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Katrina’s Corvette Flood

by Keith Cornett on September 10, 2005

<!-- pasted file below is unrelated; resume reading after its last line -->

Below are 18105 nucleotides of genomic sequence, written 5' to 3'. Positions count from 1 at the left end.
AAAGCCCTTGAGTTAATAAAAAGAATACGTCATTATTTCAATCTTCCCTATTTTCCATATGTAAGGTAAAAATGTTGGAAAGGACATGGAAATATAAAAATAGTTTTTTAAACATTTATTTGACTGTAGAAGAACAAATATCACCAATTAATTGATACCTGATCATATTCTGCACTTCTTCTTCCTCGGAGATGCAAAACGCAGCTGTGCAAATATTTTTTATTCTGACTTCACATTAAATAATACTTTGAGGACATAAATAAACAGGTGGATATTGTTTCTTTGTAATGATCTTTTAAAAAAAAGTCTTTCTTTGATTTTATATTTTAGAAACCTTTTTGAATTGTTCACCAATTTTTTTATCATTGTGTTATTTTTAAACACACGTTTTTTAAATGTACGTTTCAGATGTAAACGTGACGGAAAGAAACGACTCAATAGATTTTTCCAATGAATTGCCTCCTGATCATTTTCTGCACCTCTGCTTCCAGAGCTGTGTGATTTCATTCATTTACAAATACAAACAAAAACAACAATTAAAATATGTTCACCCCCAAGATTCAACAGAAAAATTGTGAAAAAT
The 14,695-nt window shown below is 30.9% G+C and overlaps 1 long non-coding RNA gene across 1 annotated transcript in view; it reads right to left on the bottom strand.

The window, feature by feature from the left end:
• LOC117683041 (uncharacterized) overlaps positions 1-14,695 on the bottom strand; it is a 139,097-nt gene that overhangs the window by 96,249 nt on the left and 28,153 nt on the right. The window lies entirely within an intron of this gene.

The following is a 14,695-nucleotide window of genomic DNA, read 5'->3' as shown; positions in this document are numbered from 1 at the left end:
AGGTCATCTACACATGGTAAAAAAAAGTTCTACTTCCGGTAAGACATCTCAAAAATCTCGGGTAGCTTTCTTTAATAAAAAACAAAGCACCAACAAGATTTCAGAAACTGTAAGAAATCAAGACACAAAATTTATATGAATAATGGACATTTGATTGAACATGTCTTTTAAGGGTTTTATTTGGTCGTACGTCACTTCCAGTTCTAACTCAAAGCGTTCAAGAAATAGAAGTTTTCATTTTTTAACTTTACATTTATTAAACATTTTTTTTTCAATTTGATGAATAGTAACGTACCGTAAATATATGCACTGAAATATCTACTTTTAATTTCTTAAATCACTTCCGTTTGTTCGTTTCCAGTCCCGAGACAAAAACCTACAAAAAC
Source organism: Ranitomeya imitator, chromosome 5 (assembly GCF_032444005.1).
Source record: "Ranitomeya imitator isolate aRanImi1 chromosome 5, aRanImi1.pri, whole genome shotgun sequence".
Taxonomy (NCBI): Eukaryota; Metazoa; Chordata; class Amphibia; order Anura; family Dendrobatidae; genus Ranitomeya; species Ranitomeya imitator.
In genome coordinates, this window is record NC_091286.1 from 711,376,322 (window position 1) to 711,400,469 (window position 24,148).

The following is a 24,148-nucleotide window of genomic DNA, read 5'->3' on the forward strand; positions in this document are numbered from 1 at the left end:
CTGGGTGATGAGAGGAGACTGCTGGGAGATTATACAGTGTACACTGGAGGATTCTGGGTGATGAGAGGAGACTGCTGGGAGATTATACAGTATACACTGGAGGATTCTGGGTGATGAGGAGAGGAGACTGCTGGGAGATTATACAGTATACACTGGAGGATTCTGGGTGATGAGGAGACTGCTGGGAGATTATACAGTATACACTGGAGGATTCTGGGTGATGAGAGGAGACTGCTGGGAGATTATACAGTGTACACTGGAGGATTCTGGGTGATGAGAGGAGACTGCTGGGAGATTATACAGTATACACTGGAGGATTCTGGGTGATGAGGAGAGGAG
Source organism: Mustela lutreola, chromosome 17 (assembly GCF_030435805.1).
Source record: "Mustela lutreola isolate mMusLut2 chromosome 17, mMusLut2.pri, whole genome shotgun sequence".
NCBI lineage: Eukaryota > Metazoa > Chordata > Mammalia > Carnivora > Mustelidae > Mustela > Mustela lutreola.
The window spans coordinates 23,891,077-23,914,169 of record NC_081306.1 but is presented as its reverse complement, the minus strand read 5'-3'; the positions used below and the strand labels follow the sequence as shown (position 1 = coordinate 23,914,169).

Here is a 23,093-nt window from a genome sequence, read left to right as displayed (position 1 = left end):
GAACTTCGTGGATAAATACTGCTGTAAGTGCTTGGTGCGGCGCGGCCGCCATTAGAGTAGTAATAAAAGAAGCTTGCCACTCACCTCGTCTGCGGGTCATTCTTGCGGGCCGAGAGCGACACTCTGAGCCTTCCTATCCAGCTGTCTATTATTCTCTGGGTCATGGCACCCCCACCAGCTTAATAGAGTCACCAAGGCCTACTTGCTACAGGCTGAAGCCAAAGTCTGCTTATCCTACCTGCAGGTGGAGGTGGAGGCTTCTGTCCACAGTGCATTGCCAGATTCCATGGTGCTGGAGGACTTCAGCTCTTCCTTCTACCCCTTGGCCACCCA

You just the knew this topic was coming. Thousands of vehicles sitting submerged in the streets, driveways and garages of New Orleans. What will happen with all those cars including Corvettes that were damaged by the flood waters of Katrina? Automuse has an excellent legal analysis on the laws of Louisiana and how automobiles are branded as “flood” cars. For a vehicle to receive the “flood” brand, it must be declared a total loss by the insurance company and issued a salvage title. The “flood” brand on the salvage title indicates the car was totaled as a result of water damage. However, for a car to be considered a total loss, it must have sustained damages equaling 75% or more of the market value as determined by the NADA handbook. But what about all those cars, including Corvettes that sustained “some” water damage, but did not reach the 75% threshold? While the good news is that Louisiana law requires disclosure to the buyer of a vehicle if it sustained water damage, the downside is that cars that sustained some water damage but not enough to be a total loss, will have clean, unbranded titles. Unfortunately Mississippi doesn’t require buyers to be notified of a car’s water damage, but does require cars that are total losses to be re-titled as a salvage vehicle. So what will happen with all those Corvettes that were damaged? C1′s to C3′s may be had at some decent “restorable” values from insurance companies or brokers who resell salvage vehicles. C4′s and above? Forget about it. With all the electronics that post ’82 Corvettes contain, they are more likely to have costly damage to those key components and aren’t worth the cost of repairs. One of the lasting effects of Katrina may be the public’s avoidance of purchasing pre-owned Corvettes from the Gulf region as well as the sales boon that I am sure Carfax and other title reporting sites will have. Caveat emptor…

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